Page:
John Kenyon

(1784-1856 / Jamaica)

To A Female Friend, - Poem by John Kenyon


Lady! you ask a farewell verse;
Reluctant I obey.
Far, gladlier far, would we rehearse
Some rhyme to bid thee stay.
For, if but lately we have met,
We all shall lose thee with regret.
But if full surely thou must go
From us, who fain would keep,
May westering breezes cheerly blow,
Rewafting o'er the Deep
To where thine own dear land imparts
Its bliss of loved and loving hearts.

Of late, like some full cargoed ship,
Thy mind did voyage forth;
Transporting on no vulgar trip
Its freight of precious worth;
And bartering on, from shore to shore,
Or thought for thought, or lore for lore.
Yet tho' from Gaul and Rome's own clime
Rich memories thou hast borne
For home-reflection's after-time,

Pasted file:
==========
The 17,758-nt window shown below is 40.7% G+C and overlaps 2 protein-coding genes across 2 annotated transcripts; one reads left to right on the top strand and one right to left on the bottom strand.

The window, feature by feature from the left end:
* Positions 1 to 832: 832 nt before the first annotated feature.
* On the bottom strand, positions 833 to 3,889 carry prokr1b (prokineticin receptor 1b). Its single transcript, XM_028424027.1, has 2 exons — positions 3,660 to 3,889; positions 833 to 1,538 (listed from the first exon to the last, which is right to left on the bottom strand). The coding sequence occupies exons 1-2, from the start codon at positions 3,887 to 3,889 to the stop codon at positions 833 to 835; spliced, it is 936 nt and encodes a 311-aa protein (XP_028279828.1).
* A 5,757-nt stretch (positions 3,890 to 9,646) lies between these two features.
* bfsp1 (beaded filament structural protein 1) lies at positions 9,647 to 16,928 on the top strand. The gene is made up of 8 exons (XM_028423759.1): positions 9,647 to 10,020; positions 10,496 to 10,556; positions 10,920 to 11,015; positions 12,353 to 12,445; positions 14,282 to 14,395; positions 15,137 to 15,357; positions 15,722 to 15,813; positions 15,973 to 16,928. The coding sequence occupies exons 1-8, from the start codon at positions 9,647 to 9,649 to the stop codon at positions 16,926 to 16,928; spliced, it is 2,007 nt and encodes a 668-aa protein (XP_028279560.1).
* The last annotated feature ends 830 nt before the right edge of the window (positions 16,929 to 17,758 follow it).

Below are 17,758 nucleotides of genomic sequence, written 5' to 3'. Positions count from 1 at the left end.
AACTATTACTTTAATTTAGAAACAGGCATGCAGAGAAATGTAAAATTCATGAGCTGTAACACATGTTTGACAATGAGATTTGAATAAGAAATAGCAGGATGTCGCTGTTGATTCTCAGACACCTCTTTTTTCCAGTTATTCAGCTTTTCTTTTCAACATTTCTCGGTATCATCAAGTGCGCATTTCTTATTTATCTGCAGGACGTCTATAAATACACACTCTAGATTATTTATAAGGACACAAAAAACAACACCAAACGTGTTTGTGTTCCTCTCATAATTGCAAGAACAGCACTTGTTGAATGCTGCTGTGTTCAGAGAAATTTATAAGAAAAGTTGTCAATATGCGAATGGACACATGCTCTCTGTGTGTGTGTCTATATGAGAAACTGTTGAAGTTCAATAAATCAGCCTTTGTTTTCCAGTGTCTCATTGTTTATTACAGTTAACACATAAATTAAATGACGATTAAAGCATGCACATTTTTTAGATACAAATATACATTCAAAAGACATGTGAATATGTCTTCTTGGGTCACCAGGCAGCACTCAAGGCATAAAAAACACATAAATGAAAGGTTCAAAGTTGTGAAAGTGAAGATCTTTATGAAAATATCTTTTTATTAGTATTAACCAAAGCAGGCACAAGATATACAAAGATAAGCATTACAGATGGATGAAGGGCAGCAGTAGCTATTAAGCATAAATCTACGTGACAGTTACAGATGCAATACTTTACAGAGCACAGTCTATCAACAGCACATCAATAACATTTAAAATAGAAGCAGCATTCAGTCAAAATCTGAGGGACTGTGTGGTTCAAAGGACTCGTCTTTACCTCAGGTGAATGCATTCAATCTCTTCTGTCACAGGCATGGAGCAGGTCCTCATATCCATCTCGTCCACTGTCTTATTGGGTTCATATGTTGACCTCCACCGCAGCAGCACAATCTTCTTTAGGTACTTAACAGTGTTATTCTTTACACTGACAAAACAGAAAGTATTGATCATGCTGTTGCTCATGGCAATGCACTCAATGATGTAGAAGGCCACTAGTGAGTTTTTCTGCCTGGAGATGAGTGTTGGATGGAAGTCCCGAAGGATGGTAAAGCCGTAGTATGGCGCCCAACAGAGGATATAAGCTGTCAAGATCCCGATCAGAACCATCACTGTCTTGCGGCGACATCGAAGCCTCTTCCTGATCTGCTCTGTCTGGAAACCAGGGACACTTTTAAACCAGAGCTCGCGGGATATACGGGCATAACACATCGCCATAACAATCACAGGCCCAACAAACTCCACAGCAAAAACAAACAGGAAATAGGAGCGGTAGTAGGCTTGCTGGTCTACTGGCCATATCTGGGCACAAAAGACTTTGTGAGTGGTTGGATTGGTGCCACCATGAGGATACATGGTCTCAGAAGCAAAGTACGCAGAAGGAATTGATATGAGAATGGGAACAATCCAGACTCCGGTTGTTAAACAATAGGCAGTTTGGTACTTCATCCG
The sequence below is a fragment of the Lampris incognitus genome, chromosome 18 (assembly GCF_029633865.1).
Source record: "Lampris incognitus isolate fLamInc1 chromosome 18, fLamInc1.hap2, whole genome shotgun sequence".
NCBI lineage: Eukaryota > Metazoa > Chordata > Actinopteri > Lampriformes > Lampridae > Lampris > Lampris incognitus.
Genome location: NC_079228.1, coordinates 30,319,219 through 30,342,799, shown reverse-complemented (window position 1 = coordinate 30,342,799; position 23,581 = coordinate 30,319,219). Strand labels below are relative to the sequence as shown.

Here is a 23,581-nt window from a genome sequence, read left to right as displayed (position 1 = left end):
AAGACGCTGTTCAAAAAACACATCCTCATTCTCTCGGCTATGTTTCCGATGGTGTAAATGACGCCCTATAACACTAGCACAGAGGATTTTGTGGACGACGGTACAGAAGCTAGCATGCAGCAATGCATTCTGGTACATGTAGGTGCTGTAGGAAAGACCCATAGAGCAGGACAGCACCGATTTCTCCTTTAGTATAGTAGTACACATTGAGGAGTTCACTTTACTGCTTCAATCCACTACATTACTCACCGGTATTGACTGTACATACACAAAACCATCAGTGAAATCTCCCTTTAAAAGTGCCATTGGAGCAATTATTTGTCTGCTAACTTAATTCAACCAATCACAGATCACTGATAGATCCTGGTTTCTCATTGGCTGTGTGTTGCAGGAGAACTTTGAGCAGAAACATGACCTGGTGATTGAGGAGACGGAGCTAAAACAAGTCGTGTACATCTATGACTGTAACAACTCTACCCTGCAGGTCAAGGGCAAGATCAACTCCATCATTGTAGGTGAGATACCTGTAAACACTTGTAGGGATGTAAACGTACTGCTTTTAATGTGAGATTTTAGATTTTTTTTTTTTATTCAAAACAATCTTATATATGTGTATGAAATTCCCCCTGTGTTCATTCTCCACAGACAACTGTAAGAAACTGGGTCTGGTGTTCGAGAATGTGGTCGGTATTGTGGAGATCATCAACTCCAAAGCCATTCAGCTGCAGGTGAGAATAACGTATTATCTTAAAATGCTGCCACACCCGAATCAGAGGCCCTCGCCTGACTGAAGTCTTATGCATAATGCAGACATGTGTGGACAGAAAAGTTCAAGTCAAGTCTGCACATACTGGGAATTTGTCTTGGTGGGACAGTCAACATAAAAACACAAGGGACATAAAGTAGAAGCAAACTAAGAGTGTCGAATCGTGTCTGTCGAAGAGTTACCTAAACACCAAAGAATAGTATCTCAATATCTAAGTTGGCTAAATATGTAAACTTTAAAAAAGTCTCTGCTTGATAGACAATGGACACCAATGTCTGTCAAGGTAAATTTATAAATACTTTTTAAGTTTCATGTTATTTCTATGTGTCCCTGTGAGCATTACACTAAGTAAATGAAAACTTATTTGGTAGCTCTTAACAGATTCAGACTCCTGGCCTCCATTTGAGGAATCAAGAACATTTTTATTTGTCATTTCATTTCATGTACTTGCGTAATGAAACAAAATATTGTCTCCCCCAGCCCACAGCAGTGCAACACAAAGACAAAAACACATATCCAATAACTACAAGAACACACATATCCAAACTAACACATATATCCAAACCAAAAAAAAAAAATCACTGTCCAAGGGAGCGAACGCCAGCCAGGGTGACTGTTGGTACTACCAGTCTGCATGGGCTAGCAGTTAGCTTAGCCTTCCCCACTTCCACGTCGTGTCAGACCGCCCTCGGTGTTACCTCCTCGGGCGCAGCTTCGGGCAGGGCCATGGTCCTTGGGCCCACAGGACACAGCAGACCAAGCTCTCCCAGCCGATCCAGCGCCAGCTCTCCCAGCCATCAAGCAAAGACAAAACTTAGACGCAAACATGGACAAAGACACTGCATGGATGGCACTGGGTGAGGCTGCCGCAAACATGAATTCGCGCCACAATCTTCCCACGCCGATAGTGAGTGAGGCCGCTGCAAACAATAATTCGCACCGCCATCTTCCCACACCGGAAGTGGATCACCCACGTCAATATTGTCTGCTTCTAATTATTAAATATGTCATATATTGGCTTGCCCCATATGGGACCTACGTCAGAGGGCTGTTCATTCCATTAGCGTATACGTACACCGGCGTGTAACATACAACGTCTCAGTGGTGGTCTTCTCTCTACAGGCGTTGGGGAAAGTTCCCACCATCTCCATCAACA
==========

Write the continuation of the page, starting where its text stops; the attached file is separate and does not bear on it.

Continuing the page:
I know thou wilt not scorn
To muse erewhile on Britain's bowers;
Thy native land scarce less than ours.
Blood, that was once our English blood,
No more let seas divide.
A mightier power hath stemmed the flood,
The old Atlantic tide;

And wide and wider hence shall roll
The glorious traffic—soul with soul.
Lady! not easily withstood!
Thy frolic wish is won;
And, if in somewhat pensive mood,
Behold five stanzas done.
But, Lady! only come agen,
For stanzas five—we'll write thee ten.

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Poem Submitted: Tuesday, October 12, 2010

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